As part of its Build Back Better budget reconciliation proposal, the U.S. House of Representatives has included historic provisions to help clean up the homes and buildings in which we live, work, shop, and dine. Specifically, they have proposed approximately $50 billion in investments that will lower our energy bills, power our buildings with increasingly clean energy, improve indoor and outdoor air quality, and cut the greenhouse gas emissions that are driving the climate crisis. These investments are an important first step, but they are a small down payment for what is necessary to truly meet the need for averting the worst impacts of the climate crisis and advancing equity as laid out in President Biden’s Build Back Better agenda.
We spend up to 90 percent of our lives in buildings. Buildings are also where people experience major inequities, from housing insecurity, to rent and energy burden. Inefficient buildings and appliances lead to high energy bills that disproportionately burden low-income households and the combustion of methane gas and other fossil fuels in our buildings pose health and safety hazards, including poor indoor air quality.
In addition, buildings account for a significant share of our greenhouse gas (GHG) emissions. More than 76 percent of all U.S. electricity and more than 40 percent of all U.S. energy and associated GHG emissions are used to heat, cool, light, and otherwise power U.S. residential and commercial buildings. Buildings also use 25 percent of all methane gas in the United States. Transitioning to fossil-fuel-free, efficient, and healthy buildings is not only an essential component of any economy-wide decarbonization strategy, but also an opportunity to improve people’s everyday lives, create family-sustaining jobs, and improve indoor and outdoor environmental quality for all.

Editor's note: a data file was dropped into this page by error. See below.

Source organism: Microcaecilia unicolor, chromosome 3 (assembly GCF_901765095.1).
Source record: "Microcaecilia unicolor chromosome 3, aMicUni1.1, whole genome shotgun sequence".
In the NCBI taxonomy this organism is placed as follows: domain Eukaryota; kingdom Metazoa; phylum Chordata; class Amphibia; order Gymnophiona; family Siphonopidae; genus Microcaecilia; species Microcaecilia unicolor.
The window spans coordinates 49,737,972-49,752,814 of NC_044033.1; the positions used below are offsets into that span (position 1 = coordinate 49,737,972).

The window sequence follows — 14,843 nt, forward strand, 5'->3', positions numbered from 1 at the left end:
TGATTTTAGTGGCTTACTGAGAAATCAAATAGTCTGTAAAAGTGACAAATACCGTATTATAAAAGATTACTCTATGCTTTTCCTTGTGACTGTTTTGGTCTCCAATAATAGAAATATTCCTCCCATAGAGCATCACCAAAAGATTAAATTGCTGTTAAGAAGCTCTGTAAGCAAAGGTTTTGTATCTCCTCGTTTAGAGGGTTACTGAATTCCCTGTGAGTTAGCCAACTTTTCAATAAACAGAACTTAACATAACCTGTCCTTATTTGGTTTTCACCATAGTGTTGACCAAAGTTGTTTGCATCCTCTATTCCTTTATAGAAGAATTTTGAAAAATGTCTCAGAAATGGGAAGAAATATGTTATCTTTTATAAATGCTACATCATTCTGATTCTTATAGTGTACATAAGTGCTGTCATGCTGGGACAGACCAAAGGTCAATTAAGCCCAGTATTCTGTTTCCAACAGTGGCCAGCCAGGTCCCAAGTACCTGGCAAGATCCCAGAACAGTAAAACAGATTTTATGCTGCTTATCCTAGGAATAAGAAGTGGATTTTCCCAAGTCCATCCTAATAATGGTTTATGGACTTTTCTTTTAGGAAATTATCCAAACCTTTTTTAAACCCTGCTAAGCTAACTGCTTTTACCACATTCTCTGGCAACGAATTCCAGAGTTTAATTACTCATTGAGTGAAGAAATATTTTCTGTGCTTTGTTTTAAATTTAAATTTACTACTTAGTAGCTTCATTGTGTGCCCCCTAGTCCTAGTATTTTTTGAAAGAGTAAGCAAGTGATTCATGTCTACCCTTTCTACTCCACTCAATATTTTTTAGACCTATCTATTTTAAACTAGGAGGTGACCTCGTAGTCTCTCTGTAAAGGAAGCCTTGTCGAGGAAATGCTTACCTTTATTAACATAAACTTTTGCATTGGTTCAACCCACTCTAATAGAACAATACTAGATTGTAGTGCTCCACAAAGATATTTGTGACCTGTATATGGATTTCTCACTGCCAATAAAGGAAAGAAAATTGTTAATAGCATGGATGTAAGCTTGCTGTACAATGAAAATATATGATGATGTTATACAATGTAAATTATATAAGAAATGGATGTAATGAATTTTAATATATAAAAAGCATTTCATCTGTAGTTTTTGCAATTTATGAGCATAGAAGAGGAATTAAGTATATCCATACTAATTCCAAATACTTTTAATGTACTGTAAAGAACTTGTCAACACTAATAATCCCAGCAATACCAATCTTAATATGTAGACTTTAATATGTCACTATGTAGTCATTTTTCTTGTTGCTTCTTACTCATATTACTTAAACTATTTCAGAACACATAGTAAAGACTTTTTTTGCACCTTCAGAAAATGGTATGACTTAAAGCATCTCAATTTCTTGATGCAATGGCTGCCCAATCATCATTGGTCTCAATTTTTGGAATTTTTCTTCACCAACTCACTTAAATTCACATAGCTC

Electrification and Energy Efficiency
For the first time, the House Energy and Commerce committee proposed provisions to help home and building owners transition from inefficient and polluting fossil-fuel appliances for heating, hot water, drying, and cooking to super-efficient electric alternatives such as heat pumps that will make the air cleaner in our homes and communities, and reduce energy bills. Electrification is a critical pillar for decarbonizing buildings, together with energy efficiency and clean energy. Energy efficiency and cleaning up the electric grid are key but insufficient to achieve the decarbonization targets necessary to avert the worst impacts of the climate crisis, since continued burning of fossil fuels in furnaces and water heaters would remain a major source of climate and air pollution.
Energy efficiency remains an essential pillar of affordable decarbonization: it is needed to save people money on their utility bills and minimize the incremental demand on the electric grid as buildings and vehicles switch from polluting fossil fuels to increasingly clean electricity. Efficiency includes improved building envelopes through weatherization, as well as more efficient appliances for heat, hot water, clothes drying, and cooking. Heat pumps are inherently much more efficient than conventional gas and electric technologies, but heat pump efficiencies vary wildly, and incentivizing better products is key for affordable decarbonization.